Fifth is interface. Flash was designed for the desktop era of PC’s using mice, not for touch screens using fingers. Most every existing Flash site is coded to respond to rollovers, the action of hovering the mouse over a target on the screen. This indicates that even if Apples devices supported Flash, every Flash application out there would have to be re-written to support touch… so if you were going to do that, why not just code your project in HTML 5 which is an open standard and not proprietary?

And sixth is a bit more abstract, but certainly something Apple has learned from 3 decades of innovation… which is, “allowing a third party layer of software to come between developers and the platform ultimately results in sub-standard apps and hinders the enhancement and progress of the platform”. In other words, features that are added to the iPhone/iPod/iPad by Apple, couldn’t be realized by developers using Flash to develop, until Adobe decided to include that functionality in one of their updates.

This last one was the only one I really needed to hear… For me, 20 years of working with software has definitely proven this to be true. Apple and Macintosh have always remained my platform of choice because they’re designed so damn well. They also own innovation, giving me OS features today that my PC brethren won’t see for five years. Add to this the fact that a Mac rarely crashes… ironically, the only apps that ever crash on my Mac are Adobe apps (if I had a dollar for every time Photoshop has crashed I’d be retiring… sho’nuff).

This rock-solid performance is brought to us courtesy of Apple being as proprietary as they are. Comparing a Mac to just about any other platform is all the proof that’s needed. For that reason I’ve never doubted the vision of Steve Jobs, that cat knows what he’s doing… He was the one who started it all and he was the one that came back and saved it… and in-between he developed what would become OSX and founded Pixar Animation. No matter where your loyalties lie, his genius can’t be denied…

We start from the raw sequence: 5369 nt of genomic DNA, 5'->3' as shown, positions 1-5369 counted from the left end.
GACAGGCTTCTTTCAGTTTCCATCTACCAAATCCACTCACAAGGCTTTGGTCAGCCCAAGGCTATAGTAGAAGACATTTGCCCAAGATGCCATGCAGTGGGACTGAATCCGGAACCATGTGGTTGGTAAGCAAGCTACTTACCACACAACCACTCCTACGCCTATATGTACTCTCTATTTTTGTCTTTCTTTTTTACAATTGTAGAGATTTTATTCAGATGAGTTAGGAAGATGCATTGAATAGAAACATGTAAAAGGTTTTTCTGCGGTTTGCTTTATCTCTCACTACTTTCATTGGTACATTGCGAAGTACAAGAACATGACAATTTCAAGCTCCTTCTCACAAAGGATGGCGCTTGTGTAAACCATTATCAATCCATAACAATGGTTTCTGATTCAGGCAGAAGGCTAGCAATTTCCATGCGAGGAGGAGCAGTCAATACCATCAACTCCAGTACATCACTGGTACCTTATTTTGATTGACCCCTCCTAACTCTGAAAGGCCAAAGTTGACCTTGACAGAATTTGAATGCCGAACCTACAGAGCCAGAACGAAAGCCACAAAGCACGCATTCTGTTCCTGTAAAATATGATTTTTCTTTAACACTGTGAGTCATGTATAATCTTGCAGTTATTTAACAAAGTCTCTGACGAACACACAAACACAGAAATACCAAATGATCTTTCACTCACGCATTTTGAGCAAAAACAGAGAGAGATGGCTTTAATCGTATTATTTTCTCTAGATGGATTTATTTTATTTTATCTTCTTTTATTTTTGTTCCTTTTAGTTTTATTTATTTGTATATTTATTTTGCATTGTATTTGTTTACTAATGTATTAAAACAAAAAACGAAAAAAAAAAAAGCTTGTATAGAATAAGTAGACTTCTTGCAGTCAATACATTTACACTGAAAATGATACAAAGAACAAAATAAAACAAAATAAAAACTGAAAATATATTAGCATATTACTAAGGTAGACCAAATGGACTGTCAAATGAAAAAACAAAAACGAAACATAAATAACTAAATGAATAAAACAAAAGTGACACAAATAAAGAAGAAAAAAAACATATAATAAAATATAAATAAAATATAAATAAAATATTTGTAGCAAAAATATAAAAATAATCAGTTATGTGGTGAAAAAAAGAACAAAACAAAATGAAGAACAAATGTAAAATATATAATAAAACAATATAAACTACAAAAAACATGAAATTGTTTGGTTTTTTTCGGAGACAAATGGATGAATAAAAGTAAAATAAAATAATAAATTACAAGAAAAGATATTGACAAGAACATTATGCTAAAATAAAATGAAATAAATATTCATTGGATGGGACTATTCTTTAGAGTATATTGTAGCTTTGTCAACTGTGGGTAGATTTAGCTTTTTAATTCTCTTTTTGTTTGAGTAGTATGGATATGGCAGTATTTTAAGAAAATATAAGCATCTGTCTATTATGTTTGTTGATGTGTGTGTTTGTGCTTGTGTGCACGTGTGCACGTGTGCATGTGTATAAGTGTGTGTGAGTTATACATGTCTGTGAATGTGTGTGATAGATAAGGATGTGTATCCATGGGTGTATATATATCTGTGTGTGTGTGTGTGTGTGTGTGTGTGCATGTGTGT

Now I’m still using my original iPhone, my iPod is approaching its 6th Birthday and I’m yet to purchase an iPad… but I’m quite sure that these devices will all be part of my digital life for the foreseeable future… and it’s not because I’m an “Apple Fan Boy” as Mike DiMichele would put it… but rather I’m a designer of things, and as such I put a premium on things that are well-designed. If Steve Jobs thinks Adobe Flash’s days are numbered, I’m guessing he’s most likely correct… as he has been with so many other things that have been important to the philosophy of the platform that has fueled my career. Plus, as a designer I never really did enjoy creating web content with Flash… so much tinkering necessary to get things working like you need to see them… when I was turned on to open-standards a number of years ago, I put all those old structural tables as well as the Flash stuff away in a drawer and the only time I open that drawer these days is when a client insists on it.

Stay proprietary Apple (not like you need my blessing). All the haters are just jealous. You’re the best company the world has ever known… keep it that way…